Fall is a great time to find Kale at your local farmers market. You’ve probably seen a lot about Kale in the last few years, and that’s for good reason. Besides being packed with nutrients, I personally like Kale because it is one of the easiest crops i’ve had experience growing, it provides a long harvest window, and often can be grown pretty late into the season if you utilize row cover. Kale even gets a little sweeter with a bit of frost, or so they say.
So in honor of our popular fall green here are some nutritional facts and recipes for you to try. Pick up Kale at one of the three tailgate markets in Polk County and get to cooking!
Kale a ‘Super Food’?
- Kale, if steamed, can help to lower cholesterol. The fiber in steamed kale binds with the bile acids in your digestive tract, making bile acids to be more easily secreted, resulting in lowered cholesterol levels. Raw kale still has cholesterol-lowering ability—just not as much.
- Kale has also been found the lower the risk of the following types of cancer: bladder, breast, colon, ovary, and prostate. Isothiocyanates (ITCs) made from glucosinolates in kale play a primary role in preventing cancer.
- There are 45 different flavonoids in kale, the top two being kaempferol and quercetin. Flavonoids combine both antioxidant and anti-inflammatory benefits aiding in avoidance of chronic inflammation and oxidative stress.
- One cup of kale provides 1180% of your daily needed value of Vitamin K, 98% of your daily Vitamin A requirement, and 71% of your daily Vitamin C requirement. Additionally Kale is a good source of manganese, copper, B6, Fiber, Calcium, Potassium, Vitamin E, B2, Iron, Magnesium, B1, Omega 3 Fats, Protein, Folate, and B3…..whoa.
You probably think, well I know my kids won’t touch the stuff, or I’m not big on eating leaves, but if I’ve learned anything, it’s all about the presentation and preparation.
I spent my summer working at a farm camp, where kids had the opportunity to plant, harvest, taste, and cook all sorts of vegetables and fruits. Kale chips are hands down one of their favorites! The trick may be that you will have to grow it. Somehow a switch is flipped in the brain when kids see a plant grow from a seed, turning them into instant herbivores. Just by letting my campers hand pick vegetables I was able to get them to eat raw zucchini, raw cabbage, fresh tomatoes right off the vine, rhubarb, herbs, etc. And believe it or not they always wanted seconds and thirds!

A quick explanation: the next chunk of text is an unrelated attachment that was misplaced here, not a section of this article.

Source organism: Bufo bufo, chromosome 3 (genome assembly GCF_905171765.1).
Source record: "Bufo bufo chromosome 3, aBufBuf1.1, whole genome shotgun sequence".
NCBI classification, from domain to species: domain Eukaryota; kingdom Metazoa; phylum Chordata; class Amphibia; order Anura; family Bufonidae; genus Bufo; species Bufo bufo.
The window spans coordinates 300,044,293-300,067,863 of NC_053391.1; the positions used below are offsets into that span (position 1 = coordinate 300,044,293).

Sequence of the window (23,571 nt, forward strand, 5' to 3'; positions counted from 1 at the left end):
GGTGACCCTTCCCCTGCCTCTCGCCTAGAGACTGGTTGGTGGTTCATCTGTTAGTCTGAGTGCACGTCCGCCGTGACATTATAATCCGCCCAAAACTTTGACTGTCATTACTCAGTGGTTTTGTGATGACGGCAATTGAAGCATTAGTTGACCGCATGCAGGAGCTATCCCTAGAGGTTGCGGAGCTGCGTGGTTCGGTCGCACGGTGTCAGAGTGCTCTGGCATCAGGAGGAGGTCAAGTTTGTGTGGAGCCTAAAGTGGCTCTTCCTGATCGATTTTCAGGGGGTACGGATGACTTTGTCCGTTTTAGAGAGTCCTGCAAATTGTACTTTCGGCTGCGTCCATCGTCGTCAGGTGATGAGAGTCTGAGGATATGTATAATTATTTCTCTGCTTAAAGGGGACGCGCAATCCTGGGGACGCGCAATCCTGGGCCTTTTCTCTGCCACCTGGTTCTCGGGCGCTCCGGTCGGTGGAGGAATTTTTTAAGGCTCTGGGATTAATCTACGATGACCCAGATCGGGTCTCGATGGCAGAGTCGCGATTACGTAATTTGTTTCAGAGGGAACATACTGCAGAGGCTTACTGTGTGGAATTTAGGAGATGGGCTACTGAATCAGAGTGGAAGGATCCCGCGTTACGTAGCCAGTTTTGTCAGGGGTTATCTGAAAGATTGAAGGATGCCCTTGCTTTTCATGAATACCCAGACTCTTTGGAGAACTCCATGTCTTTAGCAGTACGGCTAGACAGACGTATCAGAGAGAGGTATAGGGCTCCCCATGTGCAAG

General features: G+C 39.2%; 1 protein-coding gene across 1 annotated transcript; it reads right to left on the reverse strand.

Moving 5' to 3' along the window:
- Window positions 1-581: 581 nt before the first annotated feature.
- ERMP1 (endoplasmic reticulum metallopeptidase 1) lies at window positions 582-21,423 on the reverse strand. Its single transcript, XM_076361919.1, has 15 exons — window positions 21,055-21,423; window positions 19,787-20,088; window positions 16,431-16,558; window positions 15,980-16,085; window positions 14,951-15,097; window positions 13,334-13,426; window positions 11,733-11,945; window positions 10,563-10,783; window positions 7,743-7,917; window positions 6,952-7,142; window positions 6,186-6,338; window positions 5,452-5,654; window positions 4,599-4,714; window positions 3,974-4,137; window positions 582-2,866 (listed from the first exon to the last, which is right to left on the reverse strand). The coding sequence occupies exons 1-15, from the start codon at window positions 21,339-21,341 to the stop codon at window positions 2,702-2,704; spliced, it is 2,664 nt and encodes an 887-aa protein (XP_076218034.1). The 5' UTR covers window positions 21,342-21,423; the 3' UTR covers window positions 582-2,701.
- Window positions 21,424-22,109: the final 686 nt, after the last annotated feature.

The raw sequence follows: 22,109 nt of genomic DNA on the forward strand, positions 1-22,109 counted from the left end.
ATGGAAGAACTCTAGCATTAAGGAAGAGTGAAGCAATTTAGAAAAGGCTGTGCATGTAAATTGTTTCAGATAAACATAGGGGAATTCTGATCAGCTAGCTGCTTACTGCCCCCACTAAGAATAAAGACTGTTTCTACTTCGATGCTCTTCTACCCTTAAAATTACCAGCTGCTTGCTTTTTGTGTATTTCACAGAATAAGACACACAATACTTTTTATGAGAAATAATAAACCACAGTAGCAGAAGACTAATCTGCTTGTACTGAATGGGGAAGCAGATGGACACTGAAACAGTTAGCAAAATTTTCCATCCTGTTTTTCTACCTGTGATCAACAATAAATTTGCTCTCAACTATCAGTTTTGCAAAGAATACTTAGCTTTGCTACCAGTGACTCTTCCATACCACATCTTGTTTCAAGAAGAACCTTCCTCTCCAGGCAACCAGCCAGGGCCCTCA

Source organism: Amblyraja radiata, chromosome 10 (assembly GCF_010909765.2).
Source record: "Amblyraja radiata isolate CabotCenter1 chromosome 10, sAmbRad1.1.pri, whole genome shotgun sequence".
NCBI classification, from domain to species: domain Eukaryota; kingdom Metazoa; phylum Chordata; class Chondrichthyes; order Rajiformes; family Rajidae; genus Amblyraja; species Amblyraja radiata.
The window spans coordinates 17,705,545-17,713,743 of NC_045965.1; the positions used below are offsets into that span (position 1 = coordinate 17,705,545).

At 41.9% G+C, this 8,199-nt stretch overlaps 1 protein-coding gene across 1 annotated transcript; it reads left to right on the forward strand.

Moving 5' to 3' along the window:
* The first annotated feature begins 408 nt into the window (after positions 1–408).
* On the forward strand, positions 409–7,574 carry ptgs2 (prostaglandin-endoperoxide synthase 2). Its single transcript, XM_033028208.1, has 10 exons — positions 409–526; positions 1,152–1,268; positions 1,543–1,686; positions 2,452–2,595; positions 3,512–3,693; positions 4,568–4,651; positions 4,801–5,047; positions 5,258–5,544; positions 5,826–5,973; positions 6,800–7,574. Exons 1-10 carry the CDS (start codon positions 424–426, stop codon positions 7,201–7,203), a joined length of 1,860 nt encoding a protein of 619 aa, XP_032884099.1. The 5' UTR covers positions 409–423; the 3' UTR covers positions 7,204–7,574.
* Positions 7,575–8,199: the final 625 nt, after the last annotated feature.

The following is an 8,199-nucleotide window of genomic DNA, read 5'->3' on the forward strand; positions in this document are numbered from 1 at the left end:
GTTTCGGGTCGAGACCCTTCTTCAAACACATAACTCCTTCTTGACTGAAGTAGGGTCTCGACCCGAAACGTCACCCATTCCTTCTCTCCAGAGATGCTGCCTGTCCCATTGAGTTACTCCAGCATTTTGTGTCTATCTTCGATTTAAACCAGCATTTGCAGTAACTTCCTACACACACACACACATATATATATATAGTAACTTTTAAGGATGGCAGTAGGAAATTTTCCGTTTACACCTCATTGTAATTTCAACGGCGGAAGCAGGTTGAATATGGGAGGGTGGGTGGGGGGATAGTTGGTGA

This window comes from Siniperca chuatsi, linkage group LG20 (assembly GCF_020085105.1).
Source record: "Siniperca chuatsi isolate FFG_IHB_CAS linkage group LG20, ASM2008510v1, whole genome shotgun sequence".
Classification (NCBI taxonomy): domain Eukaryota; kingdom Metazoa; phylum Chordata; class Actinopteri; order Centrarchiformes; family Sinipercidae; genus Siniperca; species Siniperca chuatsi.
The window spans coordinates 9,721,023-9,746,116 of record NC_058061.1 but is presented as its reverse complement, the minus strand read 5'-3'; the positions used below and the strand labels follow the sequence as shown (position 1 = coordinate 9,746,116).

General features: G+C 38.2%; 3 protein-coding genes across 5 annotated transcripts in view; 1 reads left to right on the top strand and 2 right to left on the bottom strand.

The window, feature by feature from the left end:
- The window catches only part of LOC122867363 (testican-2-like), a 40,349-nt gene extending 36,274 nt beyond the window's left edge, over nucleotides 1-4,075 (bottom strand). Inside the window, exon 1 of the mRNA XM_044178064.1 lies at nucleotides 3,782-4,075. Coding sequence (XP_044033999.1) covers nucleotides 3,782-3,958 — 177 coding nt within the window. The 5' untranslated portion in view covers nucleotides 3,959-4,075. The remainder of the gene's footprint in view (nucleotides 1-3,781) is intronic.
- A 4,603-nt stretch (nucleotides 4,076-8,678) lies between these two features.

As far as non-kid non-vegetable eaters, the best thing to do is hide it in the food. Processing kale into small bits and placing in soups, breads, pasta, etc, is one way to incorporate vegetables without going overboard. But, why not try your hand at two simple recipes. You can’t hate it till you try it right?
So here are two recipes, both of which have been favorites with my carnivore parents and mischievous campers.
- 1 bunch kale (about 8 stems, or 1/4 pound)
- 2 tbsp olive oil
- Generous pinch of sea salt
- Preheat oven to 225 degrees Fahrenheit.
- Pull the green part of the kale off of the ribs in about 2 in. sections.
- Compost the ribs, or chop up to put in a soup or other dish.
- Next you toss the kale and olive oil in a bowl, massaging the oil into the leaves with your hands. (This would be a fun activity for the kids to participate in).
- Spread the leaves in just one layer (You will need two cookie sheets) then sprinkle with the sea salt.
- Bake curly kale for about 12 minutes, then flip and cook for another four minutes. Thinner kale varieties (such as red russian) cook for less time and don’t need to be flipped.
This is a portugese soup dish with pureed potatoes, kale, garlic, and red beans. It’s one of my favorites. For the recipe follow the link below:
I hope you will venture into the world of green and make a trip to one of Polk County’s three tailgate markets to grab a bag full of all the wonderful seasonal produce!